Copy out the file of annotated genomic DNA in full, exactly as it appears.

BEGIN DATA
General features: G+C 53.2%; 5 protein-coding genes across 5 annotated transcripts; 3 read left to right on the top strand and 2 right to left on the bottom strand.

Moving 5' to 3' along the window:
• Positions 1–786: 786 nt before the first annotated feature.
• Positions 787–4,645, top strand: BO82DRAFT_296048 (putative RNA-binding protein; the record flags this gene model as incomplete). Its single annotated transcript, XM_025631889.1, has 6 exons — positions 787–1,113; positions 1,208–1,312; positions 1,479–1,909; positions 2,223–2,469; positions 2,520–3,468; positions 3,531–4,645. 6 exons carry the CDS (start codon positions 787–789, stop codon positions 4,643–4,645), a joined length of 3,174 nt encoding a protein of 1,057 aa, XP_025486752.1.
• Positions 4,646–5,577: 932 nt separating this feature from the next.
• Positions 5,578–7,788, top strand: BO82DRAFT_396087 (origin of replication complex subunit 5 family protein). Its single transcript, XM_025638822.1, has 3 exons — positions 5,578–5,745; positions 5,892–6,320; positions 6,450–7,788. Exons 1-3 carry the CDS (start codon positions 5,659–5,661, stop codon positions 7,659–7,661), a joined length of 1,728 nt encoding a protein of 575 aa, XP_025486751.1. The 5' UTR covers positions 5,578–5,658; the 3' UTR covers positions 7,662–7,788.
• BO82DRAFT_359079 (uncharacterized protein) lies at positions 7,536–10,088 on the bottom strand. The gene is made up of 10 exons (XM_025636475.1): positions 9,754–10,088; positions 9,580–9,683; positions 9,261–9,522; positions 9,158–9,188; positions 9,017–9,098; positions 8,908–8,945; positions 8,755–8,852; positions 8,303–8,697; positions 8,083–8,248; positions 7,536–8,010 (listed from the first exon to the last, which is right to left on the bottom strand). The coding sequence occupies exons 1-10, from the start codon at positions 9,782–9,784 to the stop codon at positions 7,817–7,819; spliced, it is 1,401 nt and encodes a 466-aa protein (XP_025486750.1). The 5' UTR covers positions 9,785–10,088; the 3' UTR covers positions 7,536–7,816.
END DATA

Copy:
General features: G+C 53.2%; 5 protein-coding genes across 5 annotated transcripts; 3 read left to right on the top strand and 2 right to left on the bottom strand.

Moving 5' to 3' along the window:
• Positions 1–786: 786 nt before the first annotated feature.
• Positions 787–4,645, top strand: BO82DRAFT_296048 (putative RNA-binding protein; the record flags this gene model as incomplete). Its single annotated transcript, XM_025631889.1, has 6 exons — positions 787–1,113; positions 1,208–1,312; positions 1,479–1,909; positions 2,223–2,469; positions 2,520–3,468; positions 3,531–4,645. 6 exons carry the CDS (start codon positions 787–789, stop codon positions 4,643–4,645), a joined length of 3,174 nt encoding a protein of 1,057 aa, XP_025486752.1.
• Positions 4,646–5,577: 932 nt separating this feature from the next.
• Positions 5,578–7,788, top strand: BO82DRAFT_396087 (origin of replication complex subunit 5 family protein). Its single transcript, XM_025638822.1, has 3 exons — positions 5,578–5,745; positions 5,892–6,320; positions 6,450–7,788. Exons 1-3 carry the CDS (start codon positions 5,659–5,661, stop codon positions 7,659–7,661), a joined length of 1,728 nt encoding a protein of 575 aa, XP_025486751.1. The 5' UTR covers positions 5,578–5,658; the 3' UTR covers positions 7,662–7,788.
• BO82DRAFT_359079 (uncharacterized protein) lies at positions 7,536–10,088 on the bottom strand. The gene is made up of 10 exons (XM_025636475.1): positions 9,754–10,088; positions 9,580–9,683; positions 9,261–9,522; positions 9,158–9,188; positions 9,017–9,098; positions 8,908–8,945; positions 8,755–8,852; positions 8,303–8,697; positions 8,083–8,248; positions 7,536–8,010 (listed from the first exon to the last, which is right to left on the bottom strand). The coding sequence occupies exons 1-10, from the start codon at positions 9,782–9,784 to the stop codon at positions 7,817–7,819; spliced, it is 1,401 nt and encodes a 466-aa protein (XP_025486750.1). The 5' UTR covers positions 9,785–10,088; the 3' UTR covers positions 7,536–7,816.